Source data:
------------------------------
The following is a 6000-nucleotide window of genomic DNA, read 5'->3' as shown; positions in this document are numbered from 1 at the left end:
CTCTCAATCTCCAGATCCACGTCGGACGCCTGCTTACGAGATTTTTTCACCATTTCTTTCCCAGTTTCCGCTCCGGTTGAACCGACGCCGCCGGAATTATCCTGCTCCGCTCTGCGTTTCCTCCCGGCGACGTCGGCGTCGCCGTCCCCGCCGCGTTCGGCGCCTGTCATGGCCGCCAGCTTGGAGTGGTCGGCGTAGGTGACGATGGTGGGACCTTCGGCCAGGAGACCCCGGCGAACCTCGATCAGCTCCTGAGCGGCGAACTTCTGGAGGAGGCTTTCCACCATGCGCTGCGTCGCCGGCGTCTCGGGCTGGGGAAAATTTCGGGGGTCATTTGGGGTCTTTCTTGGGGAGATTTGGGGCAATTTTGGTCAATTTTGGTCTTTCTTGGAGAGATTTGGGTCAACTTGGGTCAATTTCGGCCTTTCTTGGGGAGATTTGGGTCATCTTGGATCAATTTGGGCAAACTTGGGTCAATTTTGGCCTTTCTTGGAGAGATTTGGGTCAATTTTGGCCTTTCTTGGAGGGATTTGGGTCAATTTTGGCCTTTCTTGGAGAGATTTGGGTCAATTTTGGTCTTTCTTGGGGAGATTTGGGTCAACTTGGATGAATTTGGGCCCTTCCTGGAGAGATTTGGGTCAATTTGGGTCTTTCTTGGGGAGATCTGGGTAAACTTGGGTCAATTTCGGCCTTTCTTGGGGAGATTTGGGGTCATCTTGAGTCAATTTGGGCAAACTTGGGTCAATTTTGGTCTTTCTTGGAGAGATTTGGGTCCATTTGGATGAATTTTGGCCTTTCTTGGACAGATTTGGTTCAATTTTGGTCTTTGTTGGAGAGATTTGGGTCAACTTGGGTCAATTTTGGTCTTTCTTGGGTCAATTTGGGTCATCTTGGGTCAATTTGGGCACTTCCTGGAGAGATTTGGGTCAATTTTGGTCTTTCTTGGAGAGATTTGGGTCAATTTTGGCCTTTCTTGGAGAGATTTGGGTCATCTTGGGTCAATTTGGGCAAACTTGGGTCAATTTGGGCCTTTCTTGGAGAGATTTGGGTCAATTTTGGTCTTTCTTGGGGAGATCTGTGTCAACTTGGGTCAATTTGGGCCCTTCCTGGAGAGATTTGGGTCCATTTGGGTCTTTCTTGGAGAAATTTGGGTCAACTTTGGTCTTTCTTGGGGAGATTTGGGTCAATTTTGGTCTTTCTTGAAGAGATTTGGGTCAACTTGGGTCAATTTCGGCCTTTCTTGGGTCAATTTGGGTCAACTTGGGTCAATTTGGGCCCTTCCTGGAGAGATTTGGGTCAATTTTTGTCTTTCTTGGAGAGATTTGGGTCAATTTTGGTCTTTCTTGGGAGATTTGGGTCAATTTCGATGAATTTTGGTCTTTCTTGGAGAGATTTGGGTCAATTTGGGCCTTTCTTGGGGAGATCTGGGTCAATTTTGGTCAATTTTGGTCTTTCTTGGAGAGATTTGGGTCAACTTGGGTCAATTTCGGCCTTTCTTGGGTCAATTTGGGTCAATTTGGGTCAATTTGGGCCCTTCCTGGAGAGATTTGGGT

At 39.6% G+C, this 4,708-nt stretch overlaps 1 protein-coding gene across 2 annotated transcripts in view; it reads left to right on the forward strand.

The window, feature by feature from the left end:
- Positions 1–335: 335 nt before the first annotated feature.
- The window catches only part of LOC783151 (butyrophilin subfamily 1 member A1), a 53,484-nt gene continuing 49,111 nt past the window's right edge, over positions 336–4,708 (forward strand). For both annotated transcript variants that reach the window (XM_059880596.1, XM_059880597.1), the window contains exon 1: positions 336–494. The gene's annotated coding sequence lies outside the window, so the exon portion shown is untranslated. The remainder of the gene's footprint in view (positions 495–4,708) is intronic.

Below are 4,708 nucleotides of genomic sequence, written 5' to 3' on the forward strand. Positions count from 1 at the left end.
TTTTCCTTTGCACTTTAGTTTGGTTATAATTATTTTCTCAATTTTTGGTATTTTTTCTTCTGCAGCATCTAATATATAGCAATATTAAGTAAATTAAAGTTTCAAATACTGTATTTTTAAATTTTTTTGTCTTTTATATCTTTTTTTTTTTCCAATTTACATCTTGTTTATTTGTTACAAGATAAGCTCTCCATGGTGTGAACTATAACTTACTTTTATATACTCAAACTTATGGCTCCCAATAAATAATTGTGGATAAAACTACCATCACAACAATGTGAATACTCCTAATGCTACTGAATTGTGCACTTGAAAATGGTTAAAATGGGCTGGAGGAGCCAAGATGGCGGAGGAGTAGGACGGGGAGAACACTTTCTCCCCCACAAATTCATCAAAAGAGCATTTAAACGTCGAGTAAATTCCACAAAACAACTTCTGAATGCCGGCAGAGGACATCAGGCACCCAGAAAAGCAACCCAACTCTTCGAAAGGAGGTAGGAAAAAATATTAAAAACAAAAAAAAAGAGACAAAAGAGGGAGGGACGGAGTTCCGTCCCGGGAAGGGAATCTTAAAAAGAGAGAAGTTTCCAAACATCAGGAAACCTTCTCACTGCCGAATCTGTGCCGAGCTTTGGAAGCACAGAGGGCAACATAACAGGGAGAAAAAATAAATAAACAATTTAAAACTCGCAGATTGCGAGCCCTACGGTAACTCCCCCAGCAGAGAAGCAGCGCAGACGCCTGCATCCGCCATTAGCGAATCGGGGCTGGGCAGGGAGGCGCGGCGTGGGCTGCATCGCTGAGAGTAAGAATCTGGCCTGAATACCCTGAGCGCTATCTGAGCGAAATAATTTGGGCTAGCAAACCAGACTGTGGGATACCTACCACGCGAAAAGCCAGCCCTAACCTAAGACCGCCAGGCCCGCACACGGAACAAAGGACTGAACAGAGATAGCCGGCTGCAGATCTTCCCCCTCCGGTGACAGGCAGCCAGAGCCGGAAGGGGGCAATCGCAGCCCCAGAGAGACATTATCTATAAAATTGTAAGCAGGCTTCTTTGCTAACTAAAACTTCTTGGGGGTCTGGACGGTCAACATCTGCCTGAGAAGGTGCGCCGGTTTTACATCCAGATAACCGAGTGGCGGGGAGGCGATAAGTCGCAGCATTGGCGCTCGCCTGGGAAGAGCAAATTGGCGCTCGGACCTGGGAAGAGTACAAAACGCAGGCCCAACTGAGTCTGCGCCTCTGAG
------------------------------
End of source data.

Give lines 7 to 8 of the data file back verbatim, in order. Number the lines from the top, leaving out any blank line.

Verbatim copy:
Below are 4,708 nucleotides of genomic sequence, written 5' to 3' on the forward strand. Positions count from 1 at the left end.
TTTTCCTTTGCACTTTAGTTTGGTTATAATTATTTTCTCAATTTTTGGTATTTTTTCTTCTGCAGCATCTAATATATAGCAATATTAAGTAAATTAAAGTTTCAAATACTGTATTTTTAAATTTTTTTGTCTTTTATATCTTTTTTTTTTTCCAATTTACATCTTGTTTATTTGTTACAAGATAAGCTCTCCATGGTGTGAACTATAACTTACTTTTATATACTCAAACTTATGGCTCCCAATAAATAATTGTGGATAAAACTACCATCACAACAATGTGAATACTCCTAATGCTACTGAATTGTGCACTTGAAAATGGTTAAAATGGGCTGGAGGAGCCAAGATGGCGGAGGAGTAGGACGGGGAGAACACTTTCTCCCCCACAAATTCATCAAAAGAGCATTTAAACGTCGAGTAAATTCCACAAAACAACTTCTGAATGCCGGCAGAGGACATCAGGCACCCAGAAAAGCAACCCAACTCTTCGAAAGGAGGTAGGAAAAAATATTAAAAACAAAAAAAAAGAGACAAAAGAGGGAGGGACGGAGTTCCGTCCCGGGAAGGGAATCTTAAAAAGAGAGAAGTTTCCAAACATCAGGAAACCTTCTCACTGCCGAATCTGTGCCGAGCTTTGGAAGCACAGAGGGCAACATAACAGGGAGAAAAAATAAATAAACAATTTAAAACTCGCAGATTGCGAGCCCTACGGTAACTCCCCCAGCAGAGAAGCAGCGCAGACGCCTGCATCCGCCATTAGCGAATCGGGGCTGGGCAGGGAGGCGCGGCGTGGGCTGCATCGCTGAGAGTAAGAATCTGGCCTGAATACCCTGAGCGCTATCTGAGCGAAATAATTTGGGCTAGCAAACCAGACTGTGGGATACCTACCACGCGAAAAGCCAGCCCTAACCTAAGACCGCCAGGCCCGCACACGGAACAAAGGACTGAACAGAGATAGCCGGCTGCAGATCTTCCCCCTCCGGTGACAGGCAGCCAGAGCCGGAAGGGGGCAATCGCAGCCCCAGAGAGACATTATCTATAAAATTGTAAGCAGGCTTCTTTGCTAACTAAAACTTCTTGGGGGTCTGGACGGTCAACATCTGCCTGAGAAGGTGCGCCGGTTTTACATCCAGATAACCGAGTGGCGGGGAGGCGATAAGTCGCAGCATTGGCGCTCGCCTGGGAAGAGCAAATTGGCGCTCGGACCTGGGAAGAGTACAAAACGCAGGCCCAACTGAGTCTGCGCCTCTGAG